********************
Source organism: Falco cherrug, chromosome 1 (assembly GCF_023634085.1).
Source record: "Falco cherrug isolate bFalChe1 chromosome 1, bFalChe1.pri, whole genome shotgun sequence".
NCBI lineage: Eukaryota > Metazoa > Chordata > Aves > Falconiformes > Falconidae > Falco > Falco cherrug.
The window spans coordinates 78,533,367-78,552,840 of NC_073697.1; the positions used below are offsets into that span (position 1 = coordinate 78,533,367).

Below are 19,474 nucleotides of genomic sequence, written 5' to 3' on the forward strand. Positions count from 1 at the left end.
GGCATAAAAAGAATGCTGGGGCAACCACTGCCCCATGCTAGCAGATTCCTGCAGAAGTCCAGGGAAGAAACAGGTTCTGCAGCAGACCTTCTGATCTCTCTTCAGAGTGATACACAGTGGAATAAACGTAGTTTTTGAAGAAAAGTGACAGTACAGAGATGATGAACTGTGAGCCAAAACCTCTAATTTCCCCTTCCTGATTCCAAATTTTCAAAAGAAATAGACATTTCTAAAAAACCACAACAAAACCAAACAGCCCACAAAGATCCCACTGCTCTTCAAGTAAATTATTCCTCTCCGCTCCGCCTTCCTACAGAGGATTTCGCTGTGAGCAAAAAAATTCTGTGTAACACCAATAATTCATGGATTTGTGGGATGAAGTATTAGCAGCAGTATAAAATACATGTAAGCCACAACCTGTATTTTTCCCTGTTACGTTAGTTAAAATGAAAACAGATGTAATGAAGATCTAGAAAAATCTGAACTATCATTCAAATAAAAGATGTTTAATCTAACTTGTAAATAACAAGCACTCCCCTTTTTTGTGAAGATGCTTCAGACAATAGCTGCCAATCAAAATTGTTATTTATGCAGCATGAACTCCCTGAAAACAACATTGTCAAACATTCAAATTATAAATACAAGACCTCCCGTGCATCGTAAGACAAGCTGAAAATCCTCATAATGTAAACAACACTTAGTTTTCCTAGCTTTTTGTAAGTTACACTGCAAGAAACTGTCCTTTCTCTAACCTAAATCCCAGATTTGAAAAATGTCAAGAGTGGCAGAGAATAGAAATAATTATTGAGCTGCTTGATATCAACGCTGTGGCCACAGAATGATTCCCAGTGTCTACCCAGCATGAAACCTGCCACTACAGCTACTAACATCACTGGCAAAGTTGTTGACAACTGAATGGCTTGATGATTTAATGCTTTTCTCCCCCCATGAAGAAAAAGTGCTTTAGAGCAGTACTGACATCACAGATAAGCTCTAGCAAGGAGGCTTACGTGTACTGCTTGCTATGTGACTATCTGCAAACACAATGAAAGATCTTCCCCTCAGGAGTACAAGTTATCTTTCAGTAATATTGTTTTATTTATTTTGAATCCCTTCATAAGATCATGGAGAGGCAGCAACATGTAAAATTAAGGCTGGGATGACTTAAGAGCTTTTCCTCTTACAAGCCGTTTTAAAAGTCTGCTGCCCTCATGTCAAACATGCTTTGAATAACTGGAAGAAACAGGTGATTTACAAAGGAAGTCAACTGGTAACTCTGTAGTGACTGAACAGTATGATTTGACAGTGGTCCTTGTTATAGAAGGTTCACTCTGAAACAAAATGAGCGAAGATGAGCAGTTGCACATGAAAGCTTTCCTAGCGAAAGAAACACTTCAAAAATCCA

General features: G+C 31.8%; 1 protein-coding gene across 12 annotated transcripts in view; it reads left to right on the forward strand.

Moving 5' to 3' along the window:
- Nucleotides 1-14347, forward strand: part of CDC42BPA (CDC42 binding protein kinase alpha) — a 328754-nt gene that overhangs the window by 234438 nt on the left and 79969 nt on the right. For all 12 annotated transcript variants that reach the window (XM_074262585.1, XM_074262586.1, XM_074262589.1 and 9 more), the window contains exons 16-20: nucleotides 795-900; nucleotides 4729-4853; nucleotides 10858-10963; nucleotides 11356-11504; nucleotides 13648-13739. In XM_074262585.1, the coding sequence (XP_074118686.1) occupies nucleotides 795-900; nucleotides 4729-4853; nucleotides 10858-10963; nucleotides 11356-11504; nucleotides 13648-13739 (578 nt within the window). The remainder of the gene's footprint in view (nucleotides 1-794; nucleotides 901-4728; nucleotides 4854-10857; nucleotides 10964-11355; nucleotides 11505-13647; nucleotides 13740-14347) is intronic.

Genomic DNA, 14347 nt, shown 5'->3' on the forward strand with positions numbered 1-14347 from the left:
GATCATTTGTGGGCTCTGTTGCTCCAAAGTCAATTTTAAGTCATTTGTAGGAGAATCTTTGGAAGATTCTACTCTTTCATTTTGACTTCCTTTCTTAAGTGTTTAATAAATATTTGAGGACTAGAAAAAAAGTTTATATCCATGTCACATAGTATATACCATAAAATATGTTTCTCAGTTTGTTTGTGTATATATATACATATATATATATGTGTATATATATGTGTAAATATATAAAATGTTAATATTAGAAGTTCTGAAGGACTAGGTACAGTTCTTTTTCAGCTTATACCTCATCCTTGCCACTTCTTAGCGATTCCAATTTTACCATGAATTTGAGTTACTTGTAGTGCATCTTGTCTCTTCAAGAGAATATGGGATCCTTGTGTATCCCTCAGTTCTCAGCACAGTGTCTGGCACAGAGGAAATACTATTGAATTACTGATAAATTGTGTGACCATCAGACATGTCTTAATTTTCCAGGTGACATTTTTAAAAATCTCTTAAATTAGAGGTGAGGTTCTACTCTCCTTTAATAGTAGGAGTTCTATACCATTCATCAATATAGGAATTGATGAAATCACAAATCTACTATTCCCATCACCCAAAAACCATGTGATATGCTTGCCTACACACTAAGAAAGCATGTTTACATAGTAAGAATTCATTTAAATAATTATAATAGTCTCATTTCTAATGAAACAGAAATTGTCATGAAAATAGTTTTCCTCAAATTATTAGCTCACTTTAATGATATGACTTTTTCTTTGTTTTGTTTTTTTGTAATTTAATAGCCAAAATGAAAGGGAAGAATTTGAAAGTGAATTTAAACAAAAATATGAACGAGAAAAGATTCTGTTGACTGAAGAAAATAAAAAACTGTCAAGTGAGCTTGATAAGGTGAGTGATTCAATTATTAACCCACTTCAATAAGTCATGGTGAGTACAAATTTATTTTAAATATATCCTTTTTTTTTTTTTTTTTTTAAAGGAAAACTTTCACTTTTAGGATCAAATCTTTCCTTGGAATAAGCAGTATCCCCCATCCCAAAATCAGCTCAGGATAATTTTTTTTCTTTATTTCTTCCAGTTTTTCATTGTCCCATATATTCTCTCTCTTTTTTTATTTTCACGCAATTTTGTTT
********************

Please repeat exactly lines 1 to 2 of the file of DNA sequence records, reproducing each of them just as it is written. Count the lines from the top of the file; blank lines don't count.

Source organism: Falco cherrug, chromosome 1 (assembly GCF_023634085.1).
Source record: "Falco cherrug isolate bFalChe1 chromosome 1, bFalChe1.pri, whole genome shotgun sequence".